Buying a handgun is a serious commitment and can be overwhelming when considering the many options available and the regulations and laws covering firearms. Gun ownership requires not only a financial investment in the firearm, but a personal investment of time to become proficient in the use of the firearm and to be a responsible owner.
If you are looking to buy a handgun, but aren’t certain what you want or need, start by asking yourself a few simple questions.
- What are you going to be using the gun for?
- Home Defense
- Self Defense / Concealed Carry
- Competitive or Sport Shooting
- All or some of the above
- What is your experience?
- Do you have children or children that frequent your home?
What are you going to be using the gun for?
Handguns are versatile and one of the main reasons people purchase a gun is for home defense or self defense. A gun that is being used in home defense should be something that can be drawn and used quickly, reliably, and safely. Firearms should always be stored in a safe or lockbox inaccessible to others. Recommended home defense calibers would be .380 auto or 9mm because there is little recoil and they are effective enough to neutralize a threat. If you feel you need a defense option more simple to operate a .38 special revolver would work for most people.
Recreation, Range Shooting and Competitive Sport
If you intend to use the weapon for recreation, range shooting or competitive shooting, there are a lot of available options. The main consideration for this type of weapon is the type of sport and personal preference so that you are shooting what’s most comfortable to handle. Larger caliber handguns are fun to shoot but take a toll on the shooter after a while; in addition, larger caliber ammunition is more expensive. A fun but effective weapon to learn basic marksmanship is a .22 caliber pistol. The ammo is cheap and the recoil from the weapon is so minimal that most people never tire of shooting it. If you’re looking for a little more excitement in your range time, you could move up to the larger caliber weapons: .380 auto, 9mm, .40 S&W, 45 ACP or even further depending on your experience.
If you’re choosing a handgun for hunting it’s most likely for smaller game, but you may also choose to have a pistol in case you get into an unsafe situation with a predator. In a hunting/self defense situation you would want a larger caliber, anywhere from .40 S&W up to a 45 magnum. A .22 would be sufficient to hunt small game and not mangle it so it could be used for its hide and for eating.
What is your experience?
No matter your current experience there is always a handgun that can fit your needs and comfort level. If you have never shot a handgun or your experience is limited to shooting a friend or relative’s handgun some years ago, then get out there and try some guns out. Go to multiple gun stores and hold weapons. Have the clerk explain how to use the weapons and their features. Then go to ranges to rent and try out multiple types of handguns. Some ranges, like Heart of Texas Shooting Center, offer the opportunity to try a gun before you buy it. Shoot different calibers, different size guns:compact, sub compact, full size, and different types of actions:single action, double action or semi auto. Take your time and get the right fit.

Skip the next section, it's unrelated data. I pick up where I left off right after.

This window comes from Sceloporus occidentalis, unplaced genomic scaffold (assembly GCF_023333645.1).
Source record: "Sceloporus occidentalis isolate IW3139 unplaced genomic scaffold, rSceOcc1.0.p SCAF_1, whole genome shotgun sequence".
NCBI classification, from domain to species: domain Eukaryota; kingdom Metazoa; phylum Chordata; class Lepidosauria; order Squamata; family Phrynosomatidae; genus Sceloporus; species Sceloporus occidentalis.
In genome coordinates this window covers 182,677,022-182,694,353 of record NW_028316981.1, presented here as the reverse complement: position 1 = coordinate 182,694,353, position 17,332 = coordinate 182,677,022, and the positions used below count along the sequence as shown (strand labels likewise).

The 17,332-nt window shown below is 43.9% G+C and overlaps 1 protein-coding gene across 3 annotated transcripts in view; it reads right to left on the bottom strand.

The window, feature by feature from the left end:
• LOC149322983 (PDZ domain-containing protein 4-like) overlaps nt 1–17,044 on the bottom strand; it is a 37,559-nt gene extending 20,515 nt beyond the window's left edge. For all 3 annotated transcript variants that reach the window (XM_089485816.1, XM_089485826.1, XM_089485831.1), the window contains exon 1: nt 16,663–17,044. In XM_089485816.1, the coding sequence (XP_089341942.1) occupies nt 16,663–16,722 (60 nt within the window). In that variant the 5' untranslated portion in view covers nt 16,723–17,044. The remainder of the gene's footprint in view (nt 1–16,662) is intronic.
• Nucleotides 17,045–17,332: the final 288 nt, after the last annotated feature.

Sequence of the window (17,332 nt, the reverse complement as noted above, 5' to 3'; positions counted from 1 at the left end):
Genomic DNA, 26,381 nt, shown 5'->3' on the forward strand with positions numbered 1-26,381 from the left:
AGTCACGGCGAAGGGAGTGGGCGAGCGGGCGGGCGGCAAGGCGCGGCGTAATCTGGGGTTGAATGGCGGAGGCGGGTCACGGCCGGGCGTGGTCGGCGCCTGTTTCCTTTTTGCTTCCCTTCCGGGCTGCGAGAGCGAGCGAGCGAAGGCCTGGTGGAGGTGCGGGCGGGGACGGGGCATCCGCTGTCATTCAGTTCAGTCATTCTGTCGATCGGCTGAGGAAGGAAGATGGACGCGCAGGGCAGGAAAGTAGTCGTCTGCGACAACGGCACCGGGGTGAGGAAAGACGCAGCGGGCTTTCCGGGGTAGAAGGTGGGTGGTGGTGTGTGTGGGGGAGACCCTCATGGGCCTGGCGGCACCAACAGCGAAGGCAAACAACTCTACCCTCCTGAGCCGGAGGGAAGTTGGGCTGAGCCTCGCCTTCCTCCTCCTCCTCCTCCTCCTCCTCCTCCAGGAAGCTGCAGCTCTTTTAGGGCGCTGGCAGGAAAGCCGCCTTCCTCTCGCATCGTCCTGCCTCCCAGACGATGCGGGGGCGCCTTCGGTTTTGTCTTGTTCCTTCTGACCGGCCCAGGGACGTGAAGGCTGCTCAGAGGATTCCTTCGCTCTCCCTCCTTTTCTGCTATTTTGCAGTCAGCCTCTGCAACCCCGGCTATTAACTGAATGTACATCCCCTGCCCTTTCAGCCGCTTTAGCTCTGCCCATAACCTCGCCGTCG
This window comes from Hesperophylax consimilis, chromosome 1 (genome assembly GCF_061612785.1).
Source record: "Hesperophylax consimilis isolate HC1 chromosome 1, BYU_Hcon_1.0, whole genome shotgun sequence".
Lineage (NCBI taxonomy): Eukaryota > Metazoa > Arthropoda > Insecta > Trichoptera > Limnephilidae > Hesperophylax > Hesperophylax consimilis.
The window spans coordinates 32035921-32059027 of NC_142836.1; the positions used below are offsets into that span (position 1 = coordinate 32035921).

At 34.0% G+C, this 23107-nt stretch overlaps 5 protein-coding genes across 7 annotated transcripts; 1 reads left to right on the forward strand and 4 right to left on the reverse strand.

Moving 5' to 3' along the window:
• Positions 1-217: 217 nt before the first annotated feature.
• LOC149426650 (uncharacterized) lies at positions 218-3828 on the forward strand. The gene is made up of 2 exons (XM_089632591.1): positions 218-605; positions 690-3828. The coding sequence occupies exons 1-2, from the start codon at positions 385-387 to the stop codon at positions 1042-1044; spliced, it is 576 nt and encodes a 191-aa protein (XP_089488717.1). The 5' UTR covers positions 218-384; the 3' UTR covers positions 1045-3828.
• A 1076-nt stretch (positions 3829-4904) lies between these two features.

If you do have some experience, consider what it was that you enjoyed or didn’t enjoy about your shooting experience. Make a list to help. Was there too much kick or recoil and you didn’t feel like you had control of the gun? Was the gun too big or heavy and you couldn’t hold it comfortably? It could be something as simple as how comfortable you felt with the texture of the grip. Is it something you could draw quickly if needed?
Do you live with children or do children frequent the home?
This question is probably the most important question of all three. Handgun safety is always paramount, but when it comes to children, it is the top priority. If you have children in your home, purchasing a safe with your handgun is strongly recommended. It is a requirement for gun sellers to give a gun lock with each firearm sold. Use it! Next, consider the type of safety on the weapon.
Some often used types of safeties are:
Manual Safety – a switch or lever that when put in the “safe” position prevents the trigger from being pulled.
Grip Safety – a lever or other device located on the back of the handgun’s grip which must be depressed by the shooter’s hand, when naturally grasping the gun in a firing position, so the gun can fire
Hammer or Firing Pin Block – a latch, block or other obstruction built into the action and usually positioned to prevent the hammer from contacting the bullet cartridge or firing pin when at rest
Trigger Safety – a lever built into the trigger that unless the trigger is pulled naturally the weapon is “safe” from accidental discharge
Each type of safety helps make the weapon safer, but none are full proof. Safeties are mechanical and can fail, so do not trust them completely, but they are another level of protection. If you live in a house with children (or have children that may visit your home), choose a firearm with a safety that has to be manually switched off like a manual safety, a firing pin block or the combination of the two rather than a passive safety like a trigger safety or grip safety. Another safety measure responsible gun owners can take is to store the handgun separate from the ammo in case it is ever discovered by children.
After you’ve spent some time considering these questions or if you still have unanswered questions, give our range staff a call. Our experienced staff is happy to answer your questions and help find the perfect handgun to fit your needs.